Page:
‘LeT may benefit from India-Pakistan tensions’

The terror outfit looking to "get things going", says Professor Stephen Tankel, an expert on the LeT.

Updated - December 04, 2021 11:36 pm IST

Published - August 26, 2015 01:32 am IST - NEW DELHI

Stephen Tankel says the LeT has uses for the Pakistani state both externally and internally. Photo: V. Sudershan

Stephen Tankel says the LeT has uses for the Pakistani state both externally and internally. Photo: V. Sudershan

Sounding a warning over the Lashkar-e-Taiba’s plans to “indigenise” its operations in Jammu and Kashmir, a U.S. expert on the LeT says the group responsible for the Mumbai 26/11 attacks could benefit from tensions between India and Pakistan. “Even when I had spoken to members of the LeT earlier, they had confirmed that they were looking to “get things going”.

“I do not believe we are going to see a return to the levels of violence we saw in Kashmir during the 1990s or post-2000. What we might see and what we are seeing is a rise from a few years ago,” says Professor Stephen Tankel, who has written a book on the LeT’s rise, and was appointed senior adviser at the U.S. Department of Defence for 2014.

Significantly, Dr. Tankel says he has seen “no evidence” of a “strategic shift” in the Pakistani establishment’s support for the LeT and its leader Hafiz Saeed after the Peshawar massacre in December.

In the aftermath of the brutal attack that saw the death of more than 140 schoolchildren, Islamabad had drawn up a “National Action Plan” vowing to crack down on all terror groups.

“LeT has uses for the Pakistani state both externally and internally,” Dr. Tankel told The Hindu in an interview, explaining why no crackdown has occurred on the LeT.

“LeT doesn’t support attacks on Pakistan, it provides intelligence about the other militant groups, it has been used to attack other groups such as the TTP [Tehrik-i-Taliban Pakistan]. It has internal utility as a result.” However, he does feel there is a “debate within the establishment” over whether groups such as the LeT should be cut off by the state, while the Army was clearly going after groups such as the TTP and the LeJ [Lashkar-e-Jhangvi] in recent months. The Pakistani government has always denied that it provides any support to the LeT and its off-shoot, Jamaat-ud-Dawa, claiming that it had banned the organisations on several occasions.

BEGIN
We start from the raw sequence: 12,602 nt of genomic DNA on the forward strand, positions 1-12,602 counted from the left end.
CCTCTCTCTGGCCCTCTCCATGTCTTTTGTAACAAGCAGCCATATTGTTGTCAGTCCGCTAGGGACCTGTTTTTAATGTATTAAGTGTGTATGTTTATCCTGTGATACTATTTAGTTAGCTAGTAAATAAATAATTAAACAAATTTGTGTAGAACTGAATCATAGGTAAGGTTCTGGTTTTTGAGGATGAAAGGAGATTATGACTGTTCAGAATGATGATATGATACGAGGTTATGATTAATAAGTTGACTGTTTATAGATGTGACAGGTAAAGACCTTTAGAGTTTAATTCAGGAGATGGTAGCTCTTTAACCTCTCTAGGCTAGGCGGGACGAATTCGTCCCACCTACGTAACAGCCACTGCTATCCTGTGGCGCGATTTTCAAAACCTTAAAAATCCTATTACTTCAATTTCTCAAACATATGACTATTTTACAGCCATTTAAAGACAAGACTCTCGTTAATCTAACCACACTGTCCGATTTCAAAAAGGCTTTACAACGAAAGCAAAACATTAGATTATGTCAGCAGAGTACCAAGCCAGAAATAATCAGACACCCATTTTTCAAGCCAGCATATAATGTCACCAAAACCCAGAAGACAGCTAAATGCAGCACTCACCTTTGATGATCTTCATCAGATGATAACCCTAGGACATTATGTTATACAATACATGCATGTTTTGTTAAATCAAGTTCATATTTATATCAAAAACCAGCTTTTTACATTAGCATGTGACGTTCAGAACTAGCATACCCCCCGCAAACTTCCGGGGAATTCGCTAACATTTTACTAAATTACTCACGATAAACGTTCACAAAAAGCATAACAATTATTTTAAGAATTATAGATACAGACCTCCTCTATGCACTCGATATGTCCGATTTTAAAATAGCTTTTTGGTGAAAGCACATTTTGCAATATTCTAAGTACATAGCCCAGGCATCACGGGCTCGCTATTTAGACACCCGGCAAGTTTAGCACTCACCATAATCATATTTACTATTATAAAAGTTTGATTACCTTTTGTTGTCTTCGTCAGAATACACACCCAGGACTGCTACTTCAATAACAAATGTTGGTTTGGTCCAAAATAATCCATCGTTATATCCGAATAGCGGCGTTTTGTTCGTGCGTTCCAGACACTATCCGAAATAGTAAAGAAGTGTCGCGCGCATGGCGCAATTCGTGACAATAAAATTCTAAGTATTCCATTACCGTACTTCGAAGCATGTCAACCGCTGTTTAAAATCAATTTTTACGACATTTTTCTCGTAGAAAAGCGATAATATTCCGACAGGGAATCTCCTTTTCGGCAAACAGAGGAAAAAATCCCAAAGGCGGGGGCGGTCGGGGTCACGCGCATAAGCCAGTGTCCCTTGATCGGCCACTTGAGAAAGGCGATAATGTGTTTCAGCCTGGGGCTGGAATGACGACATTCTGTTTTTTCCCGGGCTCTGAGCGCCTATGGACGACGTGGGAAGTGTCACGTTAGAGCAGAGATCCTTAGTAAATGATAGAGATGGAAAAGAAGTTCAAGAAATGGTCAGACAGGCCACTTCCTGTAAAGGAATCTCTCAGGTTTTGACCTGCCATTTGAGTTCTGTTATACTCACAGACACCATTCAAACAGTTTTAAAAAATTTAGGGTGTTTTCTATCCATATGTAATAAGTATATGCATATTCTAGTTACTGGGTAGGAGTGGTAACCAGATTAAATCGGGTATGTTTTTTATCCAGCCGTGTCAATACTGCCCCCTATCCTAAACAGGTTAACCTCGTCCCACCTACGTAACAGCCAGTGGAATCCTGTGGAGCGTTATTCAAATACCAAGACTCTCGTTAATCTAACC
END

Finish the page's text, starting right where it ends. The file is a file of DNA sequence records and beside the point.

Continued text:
“U.S. can’t wave a magic wand”

Dr. Tankel rejects the idea held by many in India that the U.S. has focussed more on Pakistani action against the Haqqani network that attacks its troops in Afghanistan than it does the LeT that targets India. “The U.S. can’t wave a magic wand and get Pakistan to take certain actions,” Dr. Tankel replied to a specific question about the ease of mobility for Hafiz Saeed and Zaki-ur-Rahman Lakhvi, and a lenient plea bargain to 26/11 conspirator David Headley in the U.S.

“The Haqqanis have attacked the U.S. primarily; so they do get more focus. But the U.S. has pressured Pakistan to prosecute the LeT, restrain them from further attacks, and to take actions against their leaders,” he says.

Based on his study of the group in Pakistan and operatives in Europe and other countries, Dr. Tankel says there are growing divisions within the LeT, including on the succession plan for Hafiz Saeed.

“I think there are divisions in the LeT between those who want to push for political influence in Pakistani society, and those who want to stick to militancy. Also those who want to globalise, and those who don’t. There are those more willing to abide by state diktats, and some who want to fight the state. And then there is the generational shift,” he says explaining that the group could face pressure from those such as the Islamic State.

He says that as a result, an “Osama-style” operation against Hafiz Saeed may not actually shut down the LeT’s operations against India.

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